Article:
This article was written for and first featured in The Lawyer.

At the launch of a recent study of alternative business structures (ABSs) and their role in a changing legal market by Fox Williams, my partner Tina Williams questioned whether law firms were exhibiting panic or paranoia in their reaction to ABSs.

The response that prompted that observation was that 50 per cent of respondents are aware their competitors are considering becoming, or applying to become, an ABS. Latest information from the SRA is that there are around 70 stage two applications for ABS. The number of respondents was 50 so it would be a coincidence if they had these stage two applicants in mind.

That was not the only surprising result of the survey. As a result of the availability of ABSs, almost 40 per cent of respondents had changed their strategy and one-third had reviewed their management strategy in the past six months.

A common perception is that firms are taking a ‘wait and see’ approach to ABS and that these may be for the few and not the many. It is clear from the survey that firms are considering seriously their response to the threat of new models in the market – whether perceived or actual.

According to the survey, one main reason why a firm might convert to ABS is to obtain private equity or other third-party investment finance. This is considered either a ‘compelling’ or ‘very compelling’ reason by over half of the respondents.

This response is in line with experience. From the ABSs already authorised by the SRA a number have been reported as having access to substantial third-party funds.

Around 30 per cent of respondents are not considering an ABS and of those that are, spinning off new legal services or non-legal services is the likely purpose of the ABS. When ABSs were introduced the consensus view from commentators was that they would be used to raise capital for growth and particular projects. A few years on we can see that firms are looking to use the ABS opportunity to innovate and not just to achieve a bigger ‘business as usual’.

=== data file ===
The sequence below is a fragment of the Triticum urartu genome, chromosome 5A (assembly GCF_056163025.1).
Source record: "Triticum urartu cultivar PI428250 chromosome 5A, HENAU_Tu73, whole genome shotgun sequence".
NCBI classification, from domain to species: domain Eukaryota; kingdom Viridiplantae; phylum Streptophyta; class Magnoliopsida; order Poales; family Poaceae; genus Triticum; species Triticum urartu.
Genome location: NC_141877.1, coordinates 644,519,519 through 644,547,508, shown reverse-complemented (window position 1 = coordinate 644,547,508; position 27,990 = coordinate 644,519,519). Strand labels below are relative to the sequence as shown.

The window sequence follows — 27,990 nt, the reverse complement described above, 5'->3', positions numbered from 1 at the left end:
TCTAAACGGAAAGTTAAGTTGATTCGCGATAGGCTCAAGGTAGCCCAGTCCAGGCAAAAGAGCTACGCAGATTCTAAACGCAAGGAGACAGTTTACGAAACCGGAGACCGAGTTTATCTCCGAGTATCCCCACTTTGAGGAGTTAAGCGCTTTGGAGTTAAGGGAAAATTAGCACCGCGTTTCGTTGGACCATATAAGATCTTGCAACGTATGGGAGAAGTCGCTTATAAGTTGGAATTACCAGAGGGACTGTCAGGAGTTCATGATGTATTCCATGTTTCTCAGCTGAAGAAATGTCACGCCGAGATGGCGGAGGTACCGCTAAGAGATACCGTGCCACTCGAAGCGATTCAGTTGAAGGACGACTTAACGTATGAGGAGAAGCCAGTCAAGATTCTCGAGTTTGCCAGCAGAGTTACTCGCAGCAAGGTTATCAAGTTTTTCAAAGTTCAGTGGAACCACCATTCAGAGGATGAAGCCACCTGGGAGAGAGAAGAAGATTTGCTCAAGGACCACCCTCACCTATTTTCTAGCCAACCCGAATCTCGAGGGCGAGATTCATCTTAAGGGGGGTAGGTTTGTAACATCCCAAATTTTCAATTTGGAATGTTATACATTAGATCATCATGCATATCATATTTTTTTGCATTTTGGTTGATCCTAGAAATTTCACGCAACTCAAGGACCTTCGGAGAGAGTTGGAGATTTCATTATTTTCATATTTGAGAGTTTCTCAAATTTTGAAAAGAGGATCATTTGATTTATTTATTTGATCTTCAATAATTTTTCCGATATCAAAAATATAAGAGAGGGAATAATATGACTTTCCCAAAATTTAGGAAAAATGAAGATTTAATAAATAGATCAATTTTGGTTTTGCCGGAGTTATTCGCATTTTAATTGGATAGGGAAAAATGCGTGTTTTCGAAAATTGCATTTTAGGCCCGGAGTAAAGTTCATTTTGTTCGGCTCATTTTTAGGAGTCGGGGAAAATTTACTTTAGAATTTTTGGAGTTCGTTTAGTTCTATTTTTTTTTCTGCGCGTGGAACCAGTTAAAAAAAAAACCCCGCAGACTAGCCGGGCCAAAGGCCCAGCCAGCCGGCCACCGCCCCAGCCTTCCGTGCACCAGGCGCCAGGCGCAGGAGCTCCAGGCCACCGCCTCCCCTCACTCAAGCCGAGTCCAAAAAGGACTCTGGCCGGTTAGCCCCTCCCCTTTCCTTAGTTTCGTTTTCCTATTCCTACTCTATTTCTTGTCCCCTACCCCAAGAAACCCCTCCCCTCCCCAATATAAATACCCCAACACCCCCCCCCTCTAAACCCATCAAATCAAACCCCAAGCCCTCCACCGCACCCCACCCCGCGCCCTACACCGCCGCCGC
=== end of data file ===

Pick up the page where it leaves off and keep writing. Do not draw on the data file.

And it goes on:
More than 60 per cent of the respondents say allowing partners to retire with a capital profit would be an ‘important’ or ‘very important’ financial consideration in converting to ABS. This demonstrates the divergence of opinion as to the effect of the ABS regime. Whether a firm needs to convert to ABS is determined by its business model. Will third-party investors be willing to take a stake in a firm in order to finance the retirement of partners with a capital profit? It is a question hardly worth asking. A listed law firm might offer these advantages, but these are in short supply and will remain so for the foreseeable future.

ABSs are acting as a catalyst for change – business arrangements such as Quality Solicitors and Riverview Law could have been put in place prior to the ABS regime. They are part of a legal market undergoing structural change, but it is the availability of ABSs that is the influencing factor.

So, maybe not a panic, but there is a sense of paranoia in that firms are concerned that their rivals are taking advantage of the ABS regime in a way that they have not thought about.


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